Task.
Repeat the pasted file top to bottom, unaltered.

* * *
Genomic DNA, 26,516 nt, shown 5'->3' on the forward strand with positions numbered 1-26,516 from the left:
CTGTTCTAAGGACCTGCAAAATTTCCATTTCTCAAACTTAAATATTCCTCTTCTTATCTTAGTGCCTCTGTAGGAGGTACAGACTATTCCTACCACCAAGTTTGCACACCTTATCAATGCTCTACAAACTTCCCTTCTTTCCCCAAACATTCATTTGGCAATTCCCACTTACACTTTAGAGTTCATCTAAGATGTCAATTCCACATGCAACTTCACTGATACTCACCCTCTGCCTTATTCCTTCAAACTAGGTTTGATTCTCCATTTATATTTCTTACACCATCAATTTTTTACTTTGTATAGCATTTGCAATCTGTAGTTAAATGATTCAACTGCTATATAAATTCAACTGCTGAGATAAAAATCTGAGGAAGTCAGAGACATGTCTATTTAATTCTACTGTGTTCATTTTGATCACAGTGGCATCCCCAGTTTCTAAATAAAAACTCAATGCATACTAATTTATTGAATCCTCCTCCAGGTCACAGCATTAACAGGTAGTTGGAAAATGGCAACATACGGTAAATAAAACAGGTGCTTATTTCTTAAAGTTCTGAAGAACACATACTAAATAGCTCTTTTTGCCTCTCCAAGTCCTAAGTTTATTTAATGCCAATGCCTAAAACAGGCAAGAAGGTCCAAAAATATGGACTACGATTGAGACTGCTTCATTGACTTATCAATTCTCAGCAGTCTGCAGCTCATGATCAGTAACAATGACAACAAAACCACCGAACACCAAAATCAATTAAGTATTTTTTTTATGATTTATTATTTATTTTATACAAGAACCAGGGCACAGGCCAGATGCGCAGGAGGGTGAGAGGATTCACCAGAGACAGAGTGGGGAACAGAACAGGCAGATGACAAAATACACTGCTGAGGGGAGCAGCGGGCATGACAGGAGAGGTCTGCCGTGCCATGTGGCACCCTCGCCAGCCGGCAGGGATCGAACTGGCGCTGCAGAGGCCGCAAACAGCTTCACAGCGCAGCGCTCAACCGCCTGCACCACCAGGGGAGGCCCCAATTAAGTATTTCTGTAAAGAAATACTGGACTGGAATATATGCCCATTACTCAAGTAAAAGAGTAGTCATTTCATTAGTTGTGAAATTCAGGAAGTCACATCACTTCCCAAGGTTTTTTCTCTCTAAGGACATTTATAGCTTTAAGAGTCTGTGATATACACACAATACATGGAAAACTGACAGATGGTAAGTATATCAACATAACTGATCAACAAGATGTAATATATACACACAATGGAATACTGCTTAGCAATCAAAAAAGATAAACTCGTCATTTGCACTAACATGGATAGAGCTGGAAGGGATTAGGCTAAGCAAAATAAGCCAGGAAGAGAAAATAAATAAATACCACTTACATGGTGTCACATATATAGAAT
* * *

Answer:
Genomic DNA, 26,516 nt, shown 5'->3' on the forward strand with positions numbered 1-26,516 from the left:
CTGTTCTAAGGACCTGCAAAATTTCCATTTCTCAAACTTAAATATTCCTCTTCTTATCTTAGTGCCTCTGTAGGAGGTACAGACTATTCCTACCACCAAGTTTGCACACCTTATCAATGCTCTACAAACTTCCCTTCTTTCCCCAAACATTCATTTGGCAATTCCCACTTACACTTTAGAGTTCATCTAAGATGTCAATTCCACATGCAACTTCACTGATACTCACCCTCTGCCTTATTCCTTCAAACTAGGTTTGATTCTCCATTTATATTTCTTACACCATCAATTTTTTACTTTGTATAGCATTTGCAATCTGTAGTTAAATGATTCAACTGCTATATAAATTCAACTGCTGAGATAAAAATCTGAGGAAGTCAGAGACATGTCTATTTAATTCTACTGTGTTCATTTTGATCACAGTGGCATCCCCAGTTTCTAAATAAAAACTCAATGCATACTAATTTATTGAATCCTCCTCCAGGTCACAGCATTAACAGGTAGTTGGAAAATGGCAACATACGGTAAATAAAACAGGTGCTTATTTCTTAAAGTTCTGAAGAACACATACTAAATAGCTCTTTTTGCCTCTCCAAGTCCTAAGTTTATTTAATGCCAATGCCTAAAACAGGCAAGAAGGTCCAAAAATATGGACTACGATTGAGACTGCTTCATTGACTTATCAATTCTCAGCAGTCTGCAGCTCATGATCAGTAACAATGACAACAAAACCACCGAACACCAAAATCAATTAAGTATTTTTTTTATGATTTATTATTTATTTTATACAAGAACCAGGGCACAGGCCAGATGCGCAGGAGGGTGAGAGGATTCACCAGAGACAGAGTGGGGAACAGAACAGGCAGATGACAAAATACACTGCTGAGGGGAGCAGCGGGCATGACAGGAGAGGTCTGCCGTGCCATGTGGCACCCTCGCCAGCCGGCAGGGATCGAACTGGCGCTGCAGAGGCCGCAAACAGCTTCACAGCGCAGCGCTCAACCGCCTGCACCACCAGGGGAGGCCCCAATTAAGTATTTCTGTAAAGAAATACTGGACTGGAATATATGCCCATTACTCAAGTAAAAGAGTAGTCATTTCATTAGTTGTGAAATTCAGGAAGTCACATCACTTCCCAAGGTTTTTTCTCTCTAAGGACATTTATAGCTTTAAGAGTCTGTGATATACACACAATACATGGAAAACTGACAGATGGTAAGTATATCAACATAACTGATCAACAAGATGTAATATATACACACAATGGAATACTGCTTAGCAATCAAAAAAGATAAACTCGTCATTTGCACTAACATGGATAGAGCTGGAAGGGATTAGGCTAAGCAAAATAAGCCAGGAAGAGAAAATAAATAAATACCACTTACATGGTGTCACATATATAGAAT